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"Beyond Our Wildest Dreams"

The United Democratic Front and the Transformation of South Africa
Ineke van Kessel

BUY Cloth · 367 pp. · 6.125 × 9.25 · ISBN 9780813918617 · $65.00 · Feb 2000
BUY Paper · 367 pp. · 6.125 × 9.25 · ISBN 9780813918686 · $26.50 · Feb 2000

As anyone who lived through that decade knows, the 1980s in South Africa were marked by protest, violent confrontation, and international sanctions. Internally, the country saw a bewildering growth of grassroots organizations--including trade unions, civic associations in the black townships, student and other youth organizations, church-based groups, and women's movements--many of which operated under the umbrella of the United Democratic Front (UDF). "Beyond Our Wildest Dreams" explores the often conflicted relationship between the UDF's large-scale resistance to apartheid and its everyday struggles at the local level.

In hindsight, the UDF can be seen as a transitional front, preparing the ground for leaders of the liberation movement to return from exile or prison and take over power. But the founding fathers of the UDF initially had far more modest ambitions. As Azhar Cachalia, one of its core activists, later explained: "Look, when we founded the UDF, we had never in our wildest dreams expected that events would take off in the way they did. What happened was beyond everybody's expectations."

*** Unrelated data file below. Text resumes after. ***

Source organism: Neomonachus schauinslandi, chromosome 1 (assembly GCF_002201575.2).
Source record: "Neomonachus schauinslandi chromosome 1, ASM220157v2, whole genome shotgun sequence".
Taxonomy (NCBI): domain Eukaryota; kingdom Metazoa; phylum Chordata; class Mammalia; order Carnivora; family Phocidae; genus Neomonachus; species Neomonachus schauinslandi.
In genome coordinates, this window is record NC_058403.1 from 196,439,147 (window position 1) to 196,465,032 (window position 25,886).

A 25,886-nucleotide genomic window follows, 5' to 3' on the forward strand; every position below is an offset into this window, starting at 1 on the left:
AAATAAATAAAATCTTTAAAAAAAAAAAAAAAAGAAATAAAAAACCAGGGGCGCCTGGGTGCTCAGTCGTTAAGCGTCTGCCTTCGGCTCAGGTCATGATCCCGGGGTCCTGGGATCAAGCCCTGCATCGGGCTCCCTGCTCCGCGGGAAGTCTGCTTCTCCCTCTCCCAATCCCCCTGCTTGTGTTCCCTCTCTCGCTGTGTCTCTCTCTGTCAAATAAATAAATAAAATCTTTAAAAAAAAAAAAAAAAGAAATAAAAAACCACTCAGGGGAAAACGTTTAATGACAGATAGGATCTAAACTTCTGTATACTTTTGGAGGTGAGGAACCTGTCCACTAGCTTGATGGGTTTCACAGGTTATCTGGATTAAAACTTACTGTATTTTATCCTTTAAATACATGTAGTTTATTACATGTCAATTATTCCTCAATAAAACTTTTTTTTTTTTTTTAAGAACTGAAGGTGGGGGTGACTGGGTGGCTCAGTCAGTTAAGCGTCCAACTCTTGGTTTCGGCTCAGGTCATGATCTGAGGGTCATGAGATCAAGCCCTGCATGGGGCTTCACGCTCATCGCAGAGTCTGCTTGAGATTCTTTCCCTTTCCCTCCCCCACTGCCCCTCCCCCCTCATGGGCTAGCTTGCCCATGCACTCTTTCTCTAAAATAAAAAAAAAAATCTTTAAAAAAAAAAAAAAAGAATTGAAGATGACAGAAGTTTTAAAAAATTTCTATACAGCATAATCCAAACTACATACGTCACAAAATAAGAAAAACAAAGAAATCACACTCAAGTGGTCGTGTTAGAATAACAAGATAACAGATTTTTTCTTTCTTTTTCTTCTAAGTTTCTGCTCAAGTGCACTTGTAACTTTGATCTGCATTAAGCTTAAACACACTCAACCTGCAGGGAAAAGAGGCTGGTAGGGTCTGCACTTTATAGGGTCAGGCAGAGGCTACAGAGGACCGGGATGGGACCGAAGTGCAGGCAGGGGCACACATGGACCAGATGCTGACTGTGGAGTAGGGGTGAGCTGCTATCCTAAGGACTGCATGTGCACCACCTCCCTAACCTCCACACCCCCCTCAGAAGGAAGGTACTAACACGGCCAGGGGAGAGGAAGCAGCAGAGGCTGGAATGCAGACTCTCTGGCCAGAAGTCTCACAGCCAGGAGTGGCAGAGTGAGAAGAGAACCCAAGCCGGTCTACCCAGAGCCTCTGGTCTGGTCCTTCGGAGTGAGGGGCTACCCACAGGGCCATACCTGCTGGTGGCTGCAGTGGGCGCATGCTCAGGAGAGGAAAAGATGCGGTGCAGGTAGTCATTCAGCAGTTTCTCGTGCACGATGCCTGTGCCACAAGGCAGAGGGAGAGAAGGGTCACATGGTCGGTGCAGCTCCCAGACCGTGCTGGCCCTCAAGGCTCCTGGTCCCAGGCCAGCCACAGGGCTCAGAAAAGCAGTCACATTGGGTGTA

Interviews with Cachalia and other leading personalities in the UDF examine the organization's workings at the national level, while stories of ordinary people, collected by the author, illuminate the grassroots activism so important to the UDF's success. Even in South Africa, writes Ineke van Kessel, who covered the anti-apartheid movement as a journalist, resistance was not the obvious option for ordinary citizens. Van Kessel shows how these people were mobilized into forming a radical social movement that developed a highly flexible and innovative form of resistance that ultimately ended apartheid.


Based on thorough, meticulous, and discerning scholarship, van Kessel's book shows a mature understanding of South Africa's political dynamics. Outstandingly perceptive while broadly sympathetic, van Kessel achieves an admirable objectivity regarding the foibles and weaknesses of the actors in her story. She succeeds in conveying the real texture of politics on the ground.

Gail M. Gerhart, American University in Cairo

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